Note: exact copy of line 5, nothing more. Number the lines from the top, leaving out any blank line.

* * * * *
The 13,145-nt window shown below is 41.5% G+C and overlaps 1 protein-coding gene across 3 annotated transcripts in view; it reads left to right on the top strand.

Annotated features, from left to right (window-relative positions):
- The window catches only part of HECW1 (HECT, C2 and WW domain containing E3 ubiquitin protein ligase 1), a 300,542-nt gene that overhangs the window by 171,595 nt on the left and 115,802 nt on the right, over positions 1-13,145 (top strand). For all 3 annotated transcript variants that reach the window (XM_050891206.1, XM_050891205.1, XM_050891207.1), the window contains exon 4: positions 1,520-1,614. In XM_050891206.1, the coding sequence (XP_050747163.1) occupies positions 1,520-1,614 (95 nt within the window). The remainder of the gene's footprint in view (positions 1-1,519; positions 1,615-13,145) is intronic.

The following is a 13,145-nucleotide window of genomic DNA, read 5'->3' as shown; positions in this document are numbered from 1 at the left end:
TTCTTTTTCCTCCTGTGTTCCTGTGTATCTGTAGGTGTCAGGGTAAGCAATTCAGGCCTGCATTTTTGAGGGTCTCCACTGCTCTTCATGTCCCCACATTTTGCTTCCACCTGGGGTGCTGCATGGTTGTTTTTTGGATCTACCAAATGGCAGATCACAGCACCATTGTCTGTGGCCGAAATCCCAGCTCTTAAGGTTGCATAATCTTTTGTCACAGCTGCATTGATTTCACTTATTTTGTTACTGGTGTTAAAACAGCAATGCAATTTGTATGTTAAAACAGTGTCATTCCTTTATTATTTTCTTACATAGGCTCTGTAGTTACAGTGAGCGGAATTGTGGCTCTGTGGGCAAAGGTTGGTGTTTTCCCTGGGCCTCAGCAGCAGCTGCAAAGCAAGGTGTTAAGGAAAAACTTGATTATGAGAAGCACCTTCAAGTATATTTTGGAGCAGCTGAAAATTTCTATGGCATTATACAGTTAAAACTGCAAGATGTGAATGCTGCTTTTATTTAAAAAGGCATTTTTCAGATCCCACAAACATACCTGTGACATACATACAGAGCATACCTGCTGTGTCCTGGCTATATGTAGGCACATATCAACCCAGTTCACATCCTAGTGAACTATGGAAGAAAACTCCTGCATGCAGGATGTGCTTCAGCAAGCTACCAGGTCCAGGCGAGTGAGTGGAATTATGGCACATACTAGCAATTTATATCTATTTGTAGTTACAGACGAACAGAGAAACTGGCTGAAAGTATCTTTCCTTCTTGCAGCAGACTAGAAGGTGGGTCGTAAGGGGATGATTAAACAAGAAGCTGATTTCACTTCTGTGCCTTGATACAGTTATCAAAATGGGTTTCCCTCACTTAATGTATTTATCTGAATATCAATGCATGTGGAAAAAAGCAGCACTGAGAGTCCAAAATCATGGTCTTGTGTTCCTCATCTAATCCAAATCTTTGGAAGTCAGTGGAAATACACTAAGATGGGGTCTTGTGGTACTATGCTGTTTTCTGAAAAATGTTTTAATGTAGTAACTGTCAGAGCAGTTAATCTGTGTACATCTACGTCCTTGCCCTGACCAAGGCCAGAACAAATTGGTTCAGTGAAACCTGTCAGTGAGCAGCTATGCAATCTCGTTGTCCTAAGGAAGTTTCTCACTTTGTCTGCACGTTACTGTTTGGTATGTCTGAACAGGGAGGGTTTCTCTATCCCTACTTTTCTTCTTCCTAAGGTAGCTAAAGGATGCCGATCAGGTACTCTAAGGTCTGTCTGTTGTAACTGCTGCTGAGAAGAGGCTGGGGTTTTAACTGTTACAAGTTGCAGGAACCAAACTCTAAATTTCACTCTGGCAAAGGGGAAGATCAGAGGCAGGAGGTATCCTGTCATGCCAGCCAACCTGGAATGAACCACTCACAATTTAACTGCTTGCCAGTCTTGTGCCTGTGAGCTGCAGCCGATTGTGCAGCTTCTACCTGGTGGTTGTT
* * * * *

TTCTTTTTCCTCCTGTGTTCCTGTGTATCTGTAGGTGTCAGGGTAAGCAATTCAGGCCTGCATTTTTGAGGGTCTCCACTGCTCTTCATGTCCCCACATTTTGCTTCCACCTGGGGTGCTGCATGGTTGTTTTTTGGATCTACCAAATGGCAGATCACAGCACCATTGTCTGTGGCCGAAATCCCAGCTCTTAAGGTTGCATAATCTTTTGTCACAGCTGCATTGATTTCACTTATTTTGTTACTGGTGTTAAAACAGCAATGCAATTTGTATGTTAAAACAGTGTCATTCCTTTATTATTTTCTTACATAGGCTCTGTAGTTACAGTGAGCGGAATTGTGGCTCTGTGGGCAAAGGTTGGTGTTTTCCCTGGGCCTCAGCAGCAGCTGCAAAGCAAGGTGTTAAGGAAAAACTTGATTATGAGAAGCACCTTCAAGTATATTTTGGAGCAGCTGAAAATTTCTATGGCATTATACAGTTAAAACTGCAAGATGTGAATGCTGCTTTTATTTAAAAAGGCATTTTTCAGATCCCACAAACATACCTGTGACATACATACAGAGCATACCTGCTGTGTCCTGGCTATATGTAGGCACATATCAACCCAGTTCACATCCTAGTGAACTATGGAAGAAAACTCCTGCATGCAGGATGTGCTTCAGCAAGCTACCAGGTCCAGGCGAGTGAGTGGAATTATGGCACATACTAGCAATTTATATCTATTTGTAGTTACAGACGAACAGAGAAACTGGCTGAAAGTATCTTTCCTTCTTGCAGCAGACTAGAAGGTGGGTCGTAAGGGGATGATTAAACAAGAAGCTGATTTCACTTCTGTGCCTTGATACAGTTATCAAAATGGGTTTCCCTCACTTAATGTATTTATCTGAATATCAATGCATGTGGAAAAAAGCAGCACTGAGAGTCCAAAATCATGGTCTTGTGTTCCTCATCTAATCCAAATCTTTGGAAGTCAGTGGAAATACACTAAGATGGGGTCTTGTGGTACTATGCTGTTTTCTGAAAAATGTTTTAATGTAGTAACTGTCAGAGCAGTTAATCTGTGTACATCTACGTCCTTGCCCTGACCAAGGCCAGAACAAATTGGTTCAGTGAAACCTGTCAGTGAGCAGCTATGCAATCTCGTTGTCCTAAGGAAGTTTCTCACTTTGTCTGCACGTTACTGTTTGGTATGTCTGAACAGGGAGGGTTTCTCTATCCCTACTTTTCTTCTTCCTAAGGTAGCTAAAGGATGCCGATCAGGTACTCTAAGGTCTGTCTGTTGTAACTGCTGCTGAGAAGAGGCTGGGGTTTTAACTGTTACAAGTTGCAGGAACCAAACTCTAAATTTCACTCTGGCAAAGGGGAAGATCAGAGGCAGGAGGTATCCTGTCATGCCAGCCAACCTGGAATGAACCACTCACAATTTAACTGCTTGCCAGTCTTGTGCCTGTGAGCTGCAGCCGATTGTGCAGCTTCTACCTGGTGGTTGTT